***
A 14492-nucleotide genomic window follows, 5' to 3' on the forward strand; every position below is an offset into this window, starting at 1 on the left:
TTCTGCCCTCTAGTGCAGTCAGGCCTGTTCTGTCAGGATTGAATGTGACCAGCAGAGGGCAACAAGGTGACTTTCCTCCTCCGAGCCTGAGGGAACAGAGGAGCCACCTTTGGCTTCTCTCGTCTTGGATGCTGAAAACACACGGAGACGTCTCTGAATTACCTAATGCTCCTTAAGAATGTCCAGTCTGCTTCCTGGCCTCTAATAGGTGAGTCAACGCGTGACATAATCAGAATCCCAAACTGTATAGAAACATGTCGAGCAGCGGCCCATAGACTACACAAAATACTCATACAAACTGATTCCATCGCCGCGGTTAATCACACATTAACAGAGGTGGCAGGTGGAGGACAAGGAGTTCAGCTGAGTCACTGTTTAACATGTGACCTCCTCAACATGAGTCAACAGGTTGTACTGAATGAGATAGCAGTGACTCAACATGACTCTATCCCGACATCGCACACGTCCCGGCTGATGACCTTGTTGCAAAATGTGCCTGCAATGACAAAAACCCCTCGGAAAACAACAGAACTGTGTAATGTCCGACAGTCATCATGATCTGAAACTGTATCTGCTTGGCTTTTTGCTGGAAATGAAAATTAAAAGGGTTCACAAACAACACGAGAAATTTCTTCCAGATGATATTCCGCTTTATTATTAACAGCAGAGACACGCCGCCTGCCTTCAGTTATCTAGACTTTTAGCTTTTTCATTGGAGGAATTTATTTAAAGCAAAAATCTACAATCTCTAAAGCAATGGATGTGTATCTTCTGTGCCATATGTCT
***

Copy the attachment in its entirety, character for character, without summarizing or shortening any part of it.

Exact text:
A 14492-nucleotide genomic window follows, 5' to 3' on the forward strand; every position below is an offset into this window, starting at 1 on the left:
TTCTGCCCTCTAGTGCAGTCAGGCCTGTTCTGTCAGGATTGAATGTGACCAGCAGAGGGCAACAAGGTGACTTTCCTCCTCCGAGCCTGAGGGAACAGAGGAGCCACCTTTGGCTTCTCTCGTCTTGGATGCTGAAAACACACGGAGACGTCTCTGAATTACCTAATGCTCCTTAAGAATGTCCAGTCTGCTTCCTGGCCTCTAATAGGTGAGTCAACGCGTGACATAATCAGAATCCCAAACTGTATAGAAACATGTCGAGCAGCGGCCCATAGACTACACAAAATACTCATACAAACTGATTCCATCGCCGCGGTTAATCACACATTAACAGAGGTGGCAGGTGGAGGACAAGGAGTTCAGCTGAGTCACTGTTTAACATGTGACCTCCTCAACATGAGTCAACAGGTTGTACTGAATGAGATAGCAGTGACTCAACATGACTCTATCCCGACATCGCACACGTCCCGGCTGATGACCTTGTTGCAAAATGTGCCTGCAATGACAAAAACCCCTCGGAAAACAACAGAACTGTGTAATGTCCGACAGTCATCATGATCTGAAACTGTATCTGCTTGGCTTTTTGCTGGAAATGAAAATTAAAAGGGTTCACAAACAACACGAGAAATTTCTTCCAGATGATATTCCGCTTTATTATTAACAGCAGAGACACGCCGCCTGCCTTCAGTTATCTAGACTTTTAGCTTTTTCATTGGAGGAATTTATTTAAAGCAAAAATCTACAATCTCTAAAGCAATGGATGTGTATCTTCTGTGCCATATGTCT